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Can State Appellate Courts Hear Federal Matters? – Explained

Cite this article as: Jason Mance Gordon, "Can State Appellate Courts Hear Federal Matters? – Explained," in The Business Professor, updated January 3, 2015, last accessed April 1, 2020, https://thebusinessprofessor.com/knowledge-base/can-state-courts-hear-federal-matters-and-vice-versa-2/.
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State Appellate Courts Hear Federal Cases
Can State Appellate Courts Hear Federal Cases? Can Federal Appellate Courts Hear State Cases?

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Can federal courts hear matters of state law? And vice versa?

Appellate Courts

Federal trial court decisions are appealed to the Federal Circuit Court of Appeals or via special writ to the US Supreme Court. Federal District Courts and Courts of Appeal cannot review decisions from state court cases. Also, state trial or appellate courts can never undertake appellate review of decisions from federal court cases. State trial court decisions are appealed to the state intermediate court of appeals or the state’s supreme court. There is, however, one exception to this rule. The US Supreme court may review decisions of state supreme courts. If the court’s decision appears to conflict with federal law, (such as a statute, treaty, or the US Constitution). US Supreme Court review of state supreme court decisions is most common when the state court upholds a state law that could potentially violate the appellant’s constitutional rights. In such a case, the US Supreme Court may issue a writ of certiorari or accept a request for appeal of the state Supreme Court’s decision by the losing party.

Discussion: Why is it important that state appellate courts not hear appeals from federal trial courts? Why is it important to limit the ability of federal appellate courts from hearing appeals from state trial courts? Why is it important the US Supreme Court be able to hear appeals from state supreme courts? Is there an argument for expending the review authority of any of these courts?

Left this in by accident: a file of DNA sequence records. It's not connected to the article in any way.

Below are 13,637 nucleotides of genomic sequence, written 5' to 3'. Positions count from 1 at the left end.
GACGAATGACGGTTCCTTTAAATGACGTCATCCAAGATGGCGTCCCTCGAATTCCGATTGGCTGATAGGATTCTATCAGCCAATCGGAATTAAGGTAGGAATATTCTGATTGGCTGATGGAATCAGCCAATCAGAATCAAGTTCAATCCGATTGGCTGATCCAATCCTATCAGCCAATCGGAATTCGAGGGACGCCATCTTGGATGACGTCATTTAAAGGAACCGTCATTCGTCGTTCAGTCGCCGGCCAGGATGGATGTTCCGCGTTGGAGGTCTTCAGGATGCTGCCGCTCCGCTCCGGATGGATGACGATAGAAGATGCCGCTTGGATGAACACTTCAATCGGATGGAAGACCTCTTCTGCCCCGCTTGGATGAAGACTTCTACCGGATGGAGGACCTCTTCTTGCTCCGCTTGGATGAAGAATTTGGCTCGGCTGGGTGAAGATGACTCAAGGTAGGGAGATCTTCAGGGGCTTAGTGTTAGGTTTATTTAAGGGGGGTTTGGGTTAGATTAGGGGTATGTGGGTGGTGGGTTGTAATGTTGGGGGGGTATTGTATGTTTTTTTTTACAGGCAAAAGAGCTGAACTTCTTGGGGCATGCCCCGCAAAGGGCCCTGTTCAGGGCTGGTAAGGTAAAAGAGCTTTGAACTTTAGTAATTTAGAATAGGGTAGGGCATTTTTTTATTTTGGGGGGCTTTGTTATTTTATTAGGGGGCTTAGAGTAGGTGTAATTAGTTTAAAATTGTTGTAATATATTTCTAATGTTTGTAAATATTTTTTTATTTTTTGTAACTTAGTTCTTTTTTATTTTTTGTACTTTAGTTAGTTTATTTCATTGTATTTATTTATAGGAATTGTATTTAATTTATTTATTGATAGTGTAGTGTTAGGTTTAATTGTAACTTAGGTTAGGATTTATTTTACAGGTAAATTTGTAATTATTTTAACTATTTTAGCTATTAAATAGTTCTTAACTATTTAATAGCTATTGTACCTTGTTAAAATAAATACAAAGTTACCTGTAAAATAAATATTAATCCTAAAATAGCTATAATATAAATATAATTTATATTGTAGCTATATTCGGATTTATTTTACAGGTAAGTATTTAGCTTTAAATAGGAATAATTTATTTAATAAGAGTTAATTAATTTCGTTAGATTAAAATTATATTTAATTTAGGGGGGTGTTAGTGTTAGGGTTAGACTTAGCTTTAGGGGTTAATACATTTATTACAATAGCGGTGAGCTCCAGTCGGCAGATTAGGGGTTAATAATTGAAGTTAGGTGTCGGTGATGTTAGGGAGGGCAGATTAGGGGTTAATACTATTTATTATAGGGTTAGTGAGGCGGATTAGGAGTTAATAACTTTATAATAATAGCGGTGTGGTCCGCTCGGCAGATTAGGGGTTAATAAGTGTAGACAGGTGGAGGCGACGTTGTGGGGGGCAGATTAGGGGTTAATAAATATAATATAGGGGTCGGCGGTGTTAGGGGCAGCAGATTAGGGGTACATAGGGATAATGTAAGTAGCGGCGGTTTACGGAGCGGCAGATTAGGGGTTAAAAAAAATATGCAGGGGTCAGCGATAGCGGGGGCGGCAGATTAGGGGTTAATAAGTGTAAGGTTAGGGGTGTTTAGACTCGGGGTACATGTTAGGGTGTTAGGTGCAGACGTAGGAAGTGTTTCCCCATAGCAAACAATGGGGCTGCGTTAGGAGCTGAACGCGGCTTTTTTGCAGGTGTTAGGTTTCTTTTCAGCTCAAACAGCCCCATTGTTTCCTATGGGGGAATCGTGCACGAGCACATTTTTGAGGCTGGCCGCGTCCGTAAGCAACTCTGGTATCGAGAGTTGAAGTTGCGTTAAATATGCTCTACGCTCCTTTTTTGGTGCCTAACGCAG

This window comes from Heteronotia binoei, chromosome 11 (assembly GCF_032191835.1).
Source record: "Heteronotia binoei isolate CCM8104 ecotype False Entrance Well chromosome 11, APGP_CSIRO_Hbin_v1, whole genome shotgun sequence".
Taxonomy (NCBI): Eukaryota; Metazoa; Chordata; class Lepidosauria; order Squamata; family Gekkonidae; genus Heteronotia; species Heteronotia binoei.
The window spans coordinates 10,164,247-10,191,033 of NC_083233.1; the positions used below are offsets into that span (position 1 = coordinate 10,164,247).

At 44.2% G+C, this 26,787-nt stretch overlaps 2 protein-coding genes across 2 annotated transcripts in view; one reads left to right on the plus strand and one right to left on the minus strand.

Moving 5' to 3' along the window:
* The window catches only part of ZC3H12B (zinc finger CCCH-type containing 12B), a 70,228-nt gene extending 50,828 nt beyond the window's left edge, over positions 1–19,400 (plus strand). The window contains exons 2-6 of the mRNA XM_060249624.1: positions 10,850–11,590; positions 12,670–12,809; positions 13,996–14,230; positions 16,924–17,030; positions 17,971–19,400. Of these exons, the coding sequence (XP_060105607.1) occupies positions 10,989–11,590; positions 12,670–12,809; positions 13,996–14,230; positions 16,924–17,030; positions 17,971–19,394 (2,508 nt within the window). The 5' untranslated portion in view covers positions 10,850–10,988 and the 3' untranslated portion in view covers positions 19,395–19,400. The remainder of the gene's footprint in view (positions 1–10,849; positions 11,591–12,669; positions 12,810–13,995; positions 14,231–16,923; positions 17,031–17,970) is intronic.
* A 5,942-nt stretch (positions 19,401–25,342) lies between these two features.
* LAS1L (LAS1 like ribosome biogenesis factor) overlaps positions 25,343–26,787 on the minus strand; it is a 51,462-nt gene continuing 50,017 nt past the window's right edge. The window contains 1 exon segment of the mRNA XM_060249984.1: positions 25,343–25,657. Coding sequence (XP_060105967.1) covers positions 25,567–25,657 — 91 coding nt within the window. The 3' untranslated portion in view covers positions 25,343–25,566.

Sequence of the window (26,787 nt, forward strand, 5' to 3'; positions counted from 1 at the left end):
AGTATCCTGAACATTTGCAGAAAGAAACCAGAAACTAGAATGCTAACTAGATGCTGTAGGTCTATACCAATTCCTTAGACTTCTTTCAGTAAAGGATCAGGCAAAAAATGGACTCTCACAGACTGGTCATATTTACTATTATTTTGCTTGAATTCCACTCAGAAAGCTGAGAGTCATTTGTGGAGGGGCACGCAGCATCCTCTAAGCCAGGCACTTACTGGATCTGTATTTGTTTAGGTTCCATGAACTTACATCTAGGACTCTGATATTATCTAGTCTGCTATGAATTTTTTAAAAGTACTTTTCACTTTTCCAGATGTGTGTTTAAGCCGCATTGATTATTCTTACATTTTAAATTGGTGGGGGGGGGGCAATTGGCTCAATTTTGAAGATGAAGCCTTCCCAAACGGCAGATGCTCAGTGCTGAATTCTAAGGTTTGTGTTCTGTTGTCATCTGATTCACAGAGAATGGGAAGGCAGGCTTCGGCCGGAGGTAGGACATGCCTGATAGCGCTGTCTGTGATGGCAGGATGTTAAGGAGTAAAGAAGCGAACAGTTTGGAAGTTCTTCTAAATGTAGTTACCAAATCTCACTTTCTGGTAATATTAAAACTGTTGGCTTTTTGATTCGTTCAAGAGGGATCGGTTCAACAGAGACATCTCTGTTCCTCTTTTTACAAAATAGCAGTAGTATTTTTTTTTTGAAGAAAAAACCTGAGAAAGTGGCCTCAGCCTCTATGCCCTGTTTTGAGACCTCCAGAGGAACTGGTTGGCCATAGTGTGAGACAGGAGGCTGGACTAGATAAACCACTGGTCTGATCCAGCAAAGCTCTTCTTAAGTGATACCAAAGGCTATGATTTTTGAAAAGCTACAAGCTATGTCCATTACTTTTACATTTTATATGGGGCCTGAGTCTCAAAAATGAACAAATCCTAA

Discussion Input

The purpose of the federal courts is to provide a forum for resolution of federal matters and to avoid dispute among states. Per the 10th Amendment, federal trial courts & intermediate appellate courts do not have the authority to interfere with the decisions made by a state trial court. The US supreme court is the highest court in the land, therefore it has the powers to review any decisions that have been made by courts that are below it including state supreme courts.

Practice Question: Nancy brings an action against the Georgia State Department of Revenue by suing the Commissioner Andrea. Andrea wins the civil lawsuit based upon an award of summary judgment. Nancy, unhappy with the result, believes that she lost the case because the court showed favor to Andrea as a state official. She does not believe that appealing the decision would do any good, so she files a request for appeal to the Federal Circuit court seeking to overturn the state court’s decision. Is this appeal procedure possible? Why or why not?

Proposed Answer

Challenging the decision in the intermediate state court of appeals or a direct appeal to the state supreme court are the only options. A federal appellate court does not have the authority to hear an appeal from a state trial court. If the state supreme court refuses to hear the matter, it is possible to request appeal to the US Supreme Court. Generally, however, the US Supreme Court will only hear major issues implicating constitutional rights or creating disparity in federal law. Andrea is likely stuck pursuing immediate appeal in the state appeals court.

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